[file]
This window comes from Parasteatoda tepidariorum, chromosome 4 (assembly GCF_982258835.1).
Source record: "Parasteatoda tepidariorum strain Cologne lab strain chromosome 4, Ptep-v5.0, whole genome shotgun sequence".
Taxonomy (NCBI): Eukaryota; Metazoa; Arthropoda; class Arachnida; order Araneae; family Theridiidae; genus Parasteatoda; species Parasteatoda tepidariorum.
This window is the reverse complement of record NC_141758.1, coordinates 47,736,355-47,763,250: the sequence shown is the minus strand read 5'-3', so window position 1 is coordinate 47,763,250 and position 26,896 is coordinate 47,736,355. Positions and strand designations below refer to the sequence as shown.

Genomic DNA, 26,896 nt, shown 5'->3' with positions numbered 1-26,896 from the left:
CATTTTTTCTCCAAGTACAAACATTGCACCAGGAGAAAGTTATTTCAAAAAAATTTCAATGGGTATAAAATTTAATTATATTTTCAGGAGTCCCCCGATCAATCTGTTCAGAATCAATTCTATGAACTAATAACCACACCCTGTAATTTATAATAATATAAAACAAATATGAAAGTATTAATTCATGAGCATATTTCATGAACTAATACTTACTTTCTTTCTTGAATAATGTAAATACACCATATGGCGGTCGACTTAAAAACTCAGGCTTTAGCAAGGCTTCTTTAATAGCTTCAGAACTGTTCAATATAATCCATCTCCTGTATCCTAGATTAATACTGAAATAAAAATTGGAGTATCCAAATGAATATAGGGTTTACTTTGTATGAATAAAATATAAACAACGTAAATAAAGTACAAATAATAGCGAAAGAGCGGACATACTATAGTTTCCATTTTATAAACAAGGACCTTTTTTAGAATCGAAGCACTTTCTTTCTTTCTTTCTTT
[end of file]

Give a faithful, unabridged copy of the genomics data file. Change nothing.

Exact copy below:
This window comes from Parasteatoda tepidariorum, chromosome 4 (assembly GCF_982258835.1).
Source record: "Parasteatoda tepidariorum strain Cologne lab strain chromosome 4, Ptep-v5.0, whole genome shotgun sequence".
Taxonomy (NCBI): Eukaryota; Metazoa; Arthropoda; class Arachnida; order Araneae; family Theridiidae; genus Parasteatoda; species Parasteatoda tepidariorum.
This window is the reverse complement of record NC_141758.1, coordinates 47,736,355-47,763,250: the sequence shown is the minus strand read 5'-3', so window position 1 is coordinate 47,763,250 and position 26,896 is coordinate 47,736,355. Positions and strand designations below refer to the sequence as shown.

Genomic DNA, 26,896 nt, shown 5'->3' with positions numbered 1-26,896 from the left:
CATTTTTTCTCCAAGTACAAACATTGCACCAGGAGAAAGTTATTTCAAAAAAATTTCAATGGGTATAAAATTTAATTATATTTTCAGGAGTCCCCCGATCAATCTGTTCAGAATCAATTCTATGAACTAATAACCACACCCTGTAATTTATAATAATATAAAACAAATATGAAAGTATTAATTCATGAGCATATTTCATGAACTAATACTTACTTTCTTTCTTGAATAATGTAAATACACCATATGGCGGTCGACTTAAAAACTCAGGCTTTAGCAAGGCTTCTTTAATAGCTTCAGAACTGTTCAATATAATCCATCTCCTGTATCCTAGATTAATACTGAAATAAAAATTGGAGTATCCAAATGAATATAGGGTTTACTTTGTATGAATAAAATATAAACAACGTAAATAAAGTACAAATAATAGCGAAAGAGCGGACATACTATAGTTTCCATTTTATAAACAAGGACCTTTTTTAGAATCGAAGCACTTTCTTTCTTTCTTTCTTT